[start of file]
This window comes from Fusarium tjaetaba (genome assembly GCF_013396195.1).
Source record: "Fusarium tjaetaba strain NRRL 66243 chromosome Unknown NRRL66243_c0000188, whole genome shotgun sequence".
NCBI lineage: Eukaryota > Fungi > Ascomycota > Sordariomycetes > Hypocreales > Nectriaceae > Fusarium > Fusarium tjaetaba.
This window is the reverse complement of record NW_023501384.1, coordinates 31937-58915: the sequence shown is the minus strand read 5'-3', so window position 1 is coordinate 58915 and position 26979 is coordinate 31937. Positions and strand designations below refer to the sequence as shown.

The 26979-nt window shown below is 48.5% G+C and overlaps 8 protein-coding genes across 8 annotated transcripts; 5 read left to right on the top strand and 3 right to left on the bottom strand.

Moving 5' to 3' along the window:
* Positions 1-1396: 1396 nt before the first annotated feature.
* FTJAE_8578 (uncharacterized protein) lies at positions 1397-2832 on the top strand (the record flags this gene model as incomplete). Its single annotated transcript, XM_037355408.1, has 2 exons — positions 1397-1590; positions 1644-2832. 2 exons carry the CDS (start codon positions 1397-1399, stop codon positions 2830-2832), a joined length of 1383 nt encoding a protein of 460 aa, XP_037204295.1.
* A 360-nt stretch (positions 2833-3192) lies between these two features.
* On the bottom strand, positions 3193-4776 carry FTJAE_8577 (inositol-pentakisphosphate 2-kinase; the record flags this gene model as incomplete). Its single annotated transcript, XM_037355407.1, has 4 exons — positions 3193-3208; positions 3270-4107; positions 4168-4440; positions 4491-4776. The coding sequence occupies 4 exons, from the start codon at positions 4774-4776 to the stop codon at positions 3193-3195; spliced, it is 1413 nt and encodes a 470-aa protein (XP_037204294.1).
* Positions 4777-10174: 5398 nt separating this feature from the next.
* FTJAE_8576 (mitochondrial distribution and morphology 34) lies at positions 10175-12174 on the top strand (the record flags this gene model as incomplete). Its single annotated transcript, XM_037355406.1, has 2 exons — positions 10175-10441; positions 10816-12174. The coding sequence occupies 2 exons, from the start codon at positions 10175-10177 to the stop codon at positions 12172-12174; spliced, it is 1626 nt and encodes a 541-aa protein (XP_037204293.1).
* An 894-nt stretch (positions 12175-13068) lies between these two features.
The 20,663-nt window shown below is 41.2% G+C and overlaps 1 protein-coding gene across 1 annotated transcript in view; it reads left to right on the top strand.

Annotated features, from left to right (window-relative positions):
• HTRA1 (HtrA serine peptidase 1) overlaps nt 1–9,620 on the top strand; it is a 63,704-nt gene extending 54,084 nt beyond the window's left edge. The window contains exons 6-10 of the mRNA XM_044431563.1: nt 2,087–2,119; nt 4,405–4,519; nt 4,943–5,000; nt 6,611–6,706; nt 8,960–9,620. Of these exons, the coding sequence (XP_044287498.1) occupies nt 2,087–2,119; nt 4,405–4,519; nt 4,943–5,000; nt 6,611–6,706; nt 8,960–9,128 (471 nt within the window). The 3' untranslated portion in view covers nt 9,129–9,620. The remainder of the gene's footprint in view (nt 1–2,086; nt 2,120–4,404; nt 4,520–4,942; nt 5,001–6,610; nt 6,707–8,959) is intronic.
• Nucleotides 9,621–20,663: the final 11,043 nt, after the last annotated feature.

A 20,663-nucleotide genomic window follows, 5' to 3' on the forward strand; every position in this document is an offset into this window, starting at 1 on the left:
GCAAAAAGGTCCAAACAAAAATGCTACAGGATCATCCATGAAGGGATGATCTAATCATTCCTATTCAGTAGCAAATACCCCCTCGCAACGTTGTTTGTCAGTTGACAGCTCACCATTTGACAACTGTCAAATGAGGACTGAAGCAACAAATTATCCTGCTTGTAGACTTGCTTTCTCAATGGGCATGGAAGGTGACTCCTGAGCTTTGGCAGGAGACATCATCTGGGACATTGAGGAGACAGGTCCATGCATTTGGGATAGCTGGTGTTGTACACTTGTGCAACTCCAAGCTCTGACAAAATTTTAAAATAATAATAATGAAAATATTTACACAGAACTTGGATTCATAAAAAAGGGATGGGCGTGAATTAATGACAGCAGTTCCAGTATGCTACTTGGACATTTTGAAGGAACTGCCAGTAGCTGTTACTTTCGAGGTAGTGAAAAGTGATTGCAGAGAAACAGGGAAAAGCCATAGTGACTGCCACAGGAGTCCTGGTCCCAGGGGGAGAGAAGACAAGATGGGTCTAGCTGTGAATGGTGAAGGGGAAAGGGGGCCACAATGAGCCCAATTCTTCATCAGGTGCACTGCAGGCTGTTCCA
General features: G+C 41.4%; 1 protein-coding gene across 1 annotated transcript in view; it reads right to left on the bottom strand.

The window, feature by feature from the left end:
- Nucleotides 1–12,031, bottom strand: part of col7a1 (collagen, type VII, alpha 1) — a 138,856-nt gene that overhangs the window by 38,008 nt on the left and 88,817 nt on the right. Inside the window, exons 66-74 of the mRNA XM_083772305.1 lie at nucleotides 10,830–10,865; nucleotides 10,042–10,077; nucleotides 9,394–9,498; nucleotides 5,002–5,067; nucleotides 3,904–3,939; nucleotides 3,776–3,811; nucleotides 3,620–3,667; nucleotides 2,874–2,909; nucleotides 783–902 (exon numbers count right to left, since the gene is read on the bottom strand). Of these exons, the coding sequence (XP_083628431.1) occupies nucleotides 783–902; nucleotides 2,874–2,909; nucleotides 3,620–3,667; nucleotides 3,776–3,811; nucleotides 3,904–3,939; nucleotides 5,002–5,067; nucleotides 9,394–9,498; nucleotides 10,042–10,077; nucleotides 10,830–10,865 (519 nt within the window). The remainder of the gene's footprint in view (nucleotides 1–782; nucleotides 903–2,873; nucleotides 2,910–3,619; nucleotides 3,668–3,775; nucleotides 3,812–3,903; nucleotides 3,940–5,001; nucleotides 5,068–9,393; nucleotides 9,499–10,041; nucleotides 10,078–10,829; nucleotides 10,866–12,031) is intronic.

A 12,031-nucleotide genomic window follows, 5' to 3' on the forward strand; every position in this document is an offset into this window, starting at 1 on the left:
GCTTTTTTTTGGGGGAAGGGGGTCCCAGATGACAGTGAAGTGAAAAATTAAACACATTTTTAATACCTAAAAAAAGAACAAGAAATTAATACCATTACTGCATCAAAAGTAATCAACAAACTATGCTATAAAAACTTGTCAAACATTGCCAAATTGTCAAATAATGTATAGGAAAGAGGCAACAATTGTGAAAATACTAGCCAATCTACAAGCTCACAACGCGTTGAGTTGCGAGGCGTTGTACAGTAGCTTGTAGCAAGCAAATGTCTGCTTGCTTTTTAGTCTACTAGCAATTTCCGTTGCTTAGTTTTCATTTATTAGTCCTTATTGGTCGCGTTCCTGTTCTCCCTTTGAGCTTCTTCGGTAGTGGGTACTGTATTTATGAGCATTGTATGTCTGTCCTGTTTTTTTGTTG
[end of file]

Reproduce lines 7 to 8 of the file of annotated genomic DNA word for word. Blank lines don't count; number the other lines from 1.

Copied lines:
* Positions 1-1396: 1396 nt before the first annotated feature.
* FTJAE_8578 (uncharacterized protein) lies at positions 1397-2832 on the top strand (the record flags this gene model as incomplete). Its single annotated transcript, XM_037355408.1, has 2 exons — positions 1397-1590; positions 1644-2832. 2 exons carry the CDS (start codon positions 1397-1399, stop codon positions 2830-2832), a joined length of 1383 nt encoding a protein of 460 aa, XP_037204295.1.